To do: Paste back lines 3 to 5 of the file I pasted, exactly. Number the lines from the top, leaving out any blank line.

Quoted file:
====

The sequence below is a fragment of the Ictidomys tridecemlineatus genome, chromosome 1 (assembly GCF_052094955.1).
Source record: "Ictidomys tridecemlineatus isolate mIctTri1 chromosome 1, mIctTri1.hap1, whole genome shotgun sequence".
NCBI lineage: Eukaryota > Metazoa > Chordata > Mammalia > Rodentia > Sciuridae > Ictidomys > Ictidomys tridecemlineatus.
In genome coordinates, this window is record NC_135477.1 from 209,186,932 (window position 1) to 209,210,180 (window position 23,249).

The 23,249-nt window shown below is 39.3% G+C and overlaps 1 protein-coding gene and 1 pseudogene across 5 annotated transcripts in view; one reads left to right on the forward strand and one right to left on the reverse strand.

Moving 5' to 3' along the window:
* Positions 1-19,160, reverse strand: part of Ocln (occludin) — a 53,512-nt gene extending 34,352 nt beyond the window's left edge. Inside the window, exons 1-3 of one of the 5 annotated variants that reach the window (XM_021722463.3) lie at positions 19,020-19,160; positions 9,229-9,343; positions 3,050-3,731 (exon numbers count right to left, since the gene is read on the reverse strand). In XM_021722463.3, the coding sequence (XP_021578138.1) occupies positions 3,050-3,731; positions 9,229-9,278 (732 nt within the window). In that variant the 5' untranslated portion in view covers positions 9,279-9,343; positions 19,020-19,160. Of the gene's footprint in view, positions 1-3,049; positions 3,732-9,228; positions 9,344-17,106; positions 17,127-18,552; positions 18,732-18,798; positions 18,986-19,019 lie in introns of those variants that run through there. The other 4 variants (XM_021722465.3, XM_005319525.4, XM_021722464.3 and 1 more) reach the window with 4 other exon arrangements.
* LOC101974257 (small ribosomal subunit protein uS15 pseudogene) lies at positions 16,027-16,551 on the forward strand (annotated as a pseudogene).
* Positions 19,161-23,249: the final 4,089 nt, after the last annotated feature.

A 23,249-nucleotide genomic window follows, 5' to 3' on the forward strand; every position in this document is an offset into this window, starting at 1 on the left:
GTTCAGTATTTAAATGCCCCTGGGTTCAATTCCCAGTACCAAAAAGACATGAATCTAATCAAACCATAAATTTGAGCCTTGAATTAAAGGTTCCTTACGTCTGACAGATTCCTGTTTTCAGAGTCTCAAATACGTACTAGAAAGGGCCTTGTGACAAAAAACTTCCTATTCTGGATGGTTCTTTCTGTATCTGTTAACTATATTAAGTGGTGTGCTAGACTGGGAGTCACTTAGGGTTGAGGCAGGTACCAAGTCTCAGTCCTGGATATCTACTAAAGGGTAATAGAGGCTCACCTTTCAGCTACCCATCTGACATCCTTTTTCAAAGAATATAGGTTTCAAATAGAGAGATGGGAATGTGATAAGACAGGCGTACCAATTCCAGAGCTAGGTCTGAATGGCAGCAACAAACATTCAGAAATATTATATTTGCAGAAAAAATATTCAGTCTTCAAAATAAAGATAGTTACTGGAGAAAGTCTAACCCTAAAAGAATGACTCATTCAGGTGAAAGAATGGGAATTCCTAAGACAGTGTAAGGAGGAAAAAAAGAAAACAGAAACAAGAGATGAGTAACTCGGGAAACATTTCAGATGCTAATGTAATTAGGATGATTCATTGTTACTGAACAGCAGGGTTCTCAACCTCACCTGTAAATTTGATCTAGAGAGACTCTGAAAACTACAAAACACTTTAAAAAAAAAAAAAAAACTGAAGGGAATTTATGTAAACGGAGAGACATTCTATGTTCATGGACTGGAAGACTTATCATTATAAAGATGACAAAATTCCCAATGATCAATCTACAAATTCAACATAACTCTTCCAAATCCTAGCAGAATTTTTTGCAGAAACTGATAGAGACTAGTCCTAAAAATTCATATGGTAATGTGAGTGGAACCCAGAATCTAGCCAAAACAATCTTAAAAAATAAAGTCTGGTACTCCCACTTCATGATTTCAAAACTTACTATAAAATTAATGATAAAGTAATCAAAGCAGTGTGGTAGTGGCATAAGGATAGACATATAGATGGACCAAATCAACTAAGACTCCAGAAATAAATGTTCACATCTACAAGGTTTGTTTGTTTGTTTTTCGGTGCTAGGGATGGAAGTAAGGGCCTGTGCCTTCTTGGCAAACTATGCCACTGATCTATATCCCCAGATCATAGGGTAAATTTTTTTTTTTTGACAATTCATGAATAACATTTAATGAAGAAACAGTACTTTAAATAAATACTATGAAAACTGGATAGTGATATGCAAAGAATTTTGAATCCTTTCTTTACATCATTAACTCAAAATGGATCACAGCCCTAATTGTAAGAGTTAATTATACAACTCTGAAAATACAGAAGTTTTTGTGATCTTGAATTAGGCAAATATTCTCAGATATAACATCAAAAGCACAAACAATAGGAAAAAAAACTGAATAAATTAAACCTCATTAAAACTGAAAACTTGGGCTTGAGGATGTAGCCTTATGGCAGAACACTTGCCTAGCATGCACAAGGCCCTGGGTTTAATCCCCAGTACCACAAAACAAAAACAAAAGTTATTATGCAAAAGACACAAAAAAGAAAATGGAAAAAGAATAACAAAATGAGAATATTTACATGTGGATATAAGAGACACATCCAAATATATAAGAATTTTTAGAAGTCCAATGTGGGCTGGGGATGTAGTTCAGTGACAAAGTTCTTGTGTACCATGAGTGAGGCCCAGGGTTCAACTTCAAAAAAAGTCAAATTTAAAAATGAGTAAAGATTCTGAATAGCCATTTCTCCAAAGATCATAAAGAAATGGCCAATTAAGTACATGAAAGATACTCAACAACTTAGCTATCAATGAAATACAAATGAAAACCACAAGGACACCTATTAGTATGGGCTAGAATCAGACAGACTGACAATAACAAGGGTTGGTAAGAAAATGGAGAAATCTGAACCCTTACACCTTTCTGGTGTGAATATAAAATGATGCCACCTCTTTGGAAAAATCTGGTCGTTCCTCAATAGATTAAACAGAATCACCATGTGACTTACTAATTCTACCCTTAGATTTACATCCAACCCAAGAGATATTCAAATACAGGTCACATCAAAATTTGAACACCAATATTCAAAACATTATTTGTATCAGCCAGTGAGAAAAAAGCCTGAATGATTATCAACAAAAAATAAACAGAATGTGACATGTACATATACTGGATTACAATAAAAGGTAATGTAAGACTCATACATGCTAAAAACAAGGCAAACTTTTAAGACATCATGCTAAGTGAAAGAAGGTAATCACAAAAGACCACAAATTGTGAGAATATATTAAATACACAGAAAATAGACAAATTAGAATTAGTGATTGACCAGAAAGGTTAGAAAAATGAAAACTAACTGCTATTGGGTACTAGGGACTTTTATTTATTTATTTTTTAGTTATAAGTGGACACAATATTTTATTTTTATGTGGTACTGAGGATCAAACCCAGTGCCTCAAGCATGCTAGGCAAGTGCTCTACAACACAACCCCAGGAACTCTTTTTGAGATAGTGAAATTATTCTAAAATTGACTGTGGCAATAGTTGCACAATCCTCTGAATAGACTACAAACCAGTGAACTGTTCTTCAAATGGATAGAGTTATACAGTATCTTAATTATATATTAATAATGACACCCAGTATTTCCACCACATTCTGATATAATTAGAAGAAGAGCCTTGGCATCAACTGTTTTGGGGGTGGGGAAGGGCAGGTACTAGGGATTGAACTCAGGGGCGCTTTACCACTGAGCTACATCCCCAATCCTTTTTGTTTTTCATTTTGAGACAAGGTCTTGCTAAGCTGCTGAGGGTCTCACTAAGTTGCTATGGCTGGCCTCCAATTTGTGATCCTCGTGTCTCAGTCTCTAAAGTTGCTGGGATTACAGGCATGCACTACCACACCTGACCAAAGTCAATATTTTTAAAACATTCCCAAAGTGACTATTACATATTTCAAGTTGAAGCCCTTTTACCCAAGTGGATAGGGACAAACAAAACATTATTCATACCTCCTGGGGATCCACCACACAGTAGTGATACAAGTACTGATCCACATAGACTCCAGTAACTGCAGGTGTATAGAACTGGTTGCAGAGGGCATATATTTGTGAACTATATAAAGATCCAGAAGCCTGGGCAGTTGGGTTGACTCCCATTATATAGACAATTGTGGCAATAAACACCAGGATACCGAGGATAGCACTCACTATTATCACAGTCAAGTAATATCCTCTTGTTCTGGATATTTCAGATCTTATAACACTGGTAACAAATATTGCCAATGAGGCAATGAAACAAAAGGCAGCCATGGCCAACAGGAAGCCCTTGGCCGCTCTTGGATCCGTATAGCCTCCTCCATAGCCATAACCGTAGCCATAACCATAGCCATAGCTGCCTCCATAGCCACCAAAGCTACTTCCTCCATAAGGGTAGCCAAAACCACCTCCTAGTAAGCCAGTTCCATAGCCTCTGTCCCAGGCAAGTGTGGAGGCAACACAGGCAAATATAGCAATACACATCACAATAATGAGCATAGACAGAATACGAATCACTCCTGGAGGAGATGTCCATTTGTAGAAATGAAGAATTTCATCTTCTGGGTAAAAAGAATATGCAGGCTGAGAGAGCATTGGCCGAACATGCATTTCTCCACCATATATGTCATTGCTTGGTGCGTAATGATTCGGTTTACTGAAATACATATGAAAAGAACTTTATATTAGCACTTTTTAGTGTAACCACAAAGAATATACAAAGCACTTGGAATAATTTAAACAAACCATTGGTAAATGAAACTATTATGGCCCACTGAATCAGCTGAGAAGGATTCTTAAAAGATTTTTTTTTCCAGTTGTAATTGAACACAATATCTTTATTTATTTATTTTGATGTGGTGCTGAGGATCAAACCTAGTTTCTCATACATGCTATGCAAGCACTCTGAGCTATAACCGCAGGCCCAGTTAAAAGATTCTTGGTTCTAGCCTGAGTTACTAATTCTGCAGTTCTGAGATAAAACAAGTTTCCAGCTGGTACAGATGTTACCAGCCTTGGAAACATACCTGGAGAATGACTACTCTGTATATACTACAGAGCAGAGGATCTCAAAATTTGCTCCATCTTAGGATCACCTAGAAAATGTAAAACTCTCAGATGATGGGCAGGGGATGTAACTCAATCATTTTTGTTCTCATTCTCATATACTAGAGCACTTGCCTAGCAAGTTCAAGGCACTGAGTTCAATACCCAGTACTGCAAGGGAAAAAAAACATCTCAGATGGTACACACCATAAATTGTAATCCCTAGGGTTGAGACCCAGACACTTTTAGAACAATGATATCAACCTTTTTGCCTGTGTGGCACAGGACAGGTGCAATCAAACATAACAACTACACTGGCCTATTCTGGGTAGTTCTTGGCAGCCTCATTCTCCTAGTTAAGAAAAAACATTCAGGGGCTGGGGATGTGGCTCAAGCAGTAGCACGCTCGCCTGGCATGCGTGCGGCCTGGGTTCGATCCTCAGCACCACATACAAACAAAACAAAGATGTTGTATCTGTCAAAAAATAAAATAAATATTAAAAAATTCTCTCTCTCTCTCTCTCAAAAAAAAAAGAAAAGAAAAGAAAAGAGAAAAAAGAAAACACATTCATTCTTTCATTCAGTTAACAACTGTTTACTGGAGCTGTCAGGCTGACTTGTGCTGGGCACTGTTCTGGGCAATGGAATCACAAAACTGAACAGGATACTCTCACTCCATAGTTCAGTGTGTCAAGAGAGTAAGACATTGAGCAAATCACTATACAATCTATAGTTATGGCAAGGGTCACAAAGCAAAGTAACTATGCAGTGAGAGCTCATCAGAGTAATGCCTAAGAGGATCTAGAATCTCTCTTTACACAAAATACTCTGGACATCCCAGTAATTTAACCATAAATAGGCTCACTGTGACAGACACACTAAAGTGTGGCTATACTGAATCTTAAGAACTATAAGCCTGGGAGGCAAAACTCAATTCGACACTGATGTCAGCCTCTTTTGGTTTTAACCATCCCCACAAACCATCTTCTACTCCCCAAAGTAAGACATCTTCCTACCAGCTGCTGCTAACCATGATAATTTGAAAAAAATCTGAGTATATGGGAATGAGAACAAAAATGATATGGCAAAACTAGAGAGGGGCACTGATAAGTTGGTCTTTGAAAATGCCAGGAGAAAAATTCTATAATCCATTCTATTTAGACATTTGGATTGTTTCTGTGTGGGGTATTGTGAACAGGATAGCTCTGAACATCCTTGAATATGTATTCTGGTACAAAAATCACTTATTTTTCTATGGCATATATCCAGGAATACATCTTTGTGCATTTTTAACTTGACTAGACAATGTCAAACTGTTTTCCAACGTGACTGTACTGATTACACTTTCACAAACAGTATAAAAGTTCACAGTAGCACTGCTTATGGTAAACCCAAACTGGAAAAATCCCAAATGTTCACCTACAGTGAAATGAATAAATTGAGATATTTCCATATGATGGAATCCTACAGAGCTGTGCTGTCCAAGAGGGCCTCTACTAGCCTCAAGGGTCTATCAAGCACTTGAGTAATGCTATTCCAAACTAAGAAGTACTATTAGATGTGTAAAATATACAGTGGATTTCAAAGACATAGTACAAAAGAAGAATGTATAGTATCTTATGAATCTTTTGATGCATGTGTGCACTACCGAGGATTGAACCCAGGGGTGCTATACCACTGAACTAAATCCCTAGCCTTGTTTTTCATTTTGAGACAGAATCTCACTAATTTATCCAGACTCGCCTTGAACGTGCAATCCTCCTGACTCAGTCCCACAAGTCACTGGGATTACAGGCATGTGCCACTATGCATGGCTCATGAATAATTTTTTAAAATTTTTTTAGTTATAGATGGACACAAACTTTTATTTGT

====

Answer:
NCBI lineage: Eukaryota > Metazoa > Chordata > Mammalia > Rodentia > Sciuridae > Ictidomys > Ictidomys tridecemlineatus.
In genome coordinates, this window is record NC_135477.1 from 209,186,932 (window position 1) to 209,210,180 (window position 23,249).

The 23,249-nt window shown below is 39.3% G+C and overlaps 1 protein-coding gene and 1 pseudogene across 5 annotated transcripts in view; one reads left to right on the forward strand and one right to left on the reverse strand.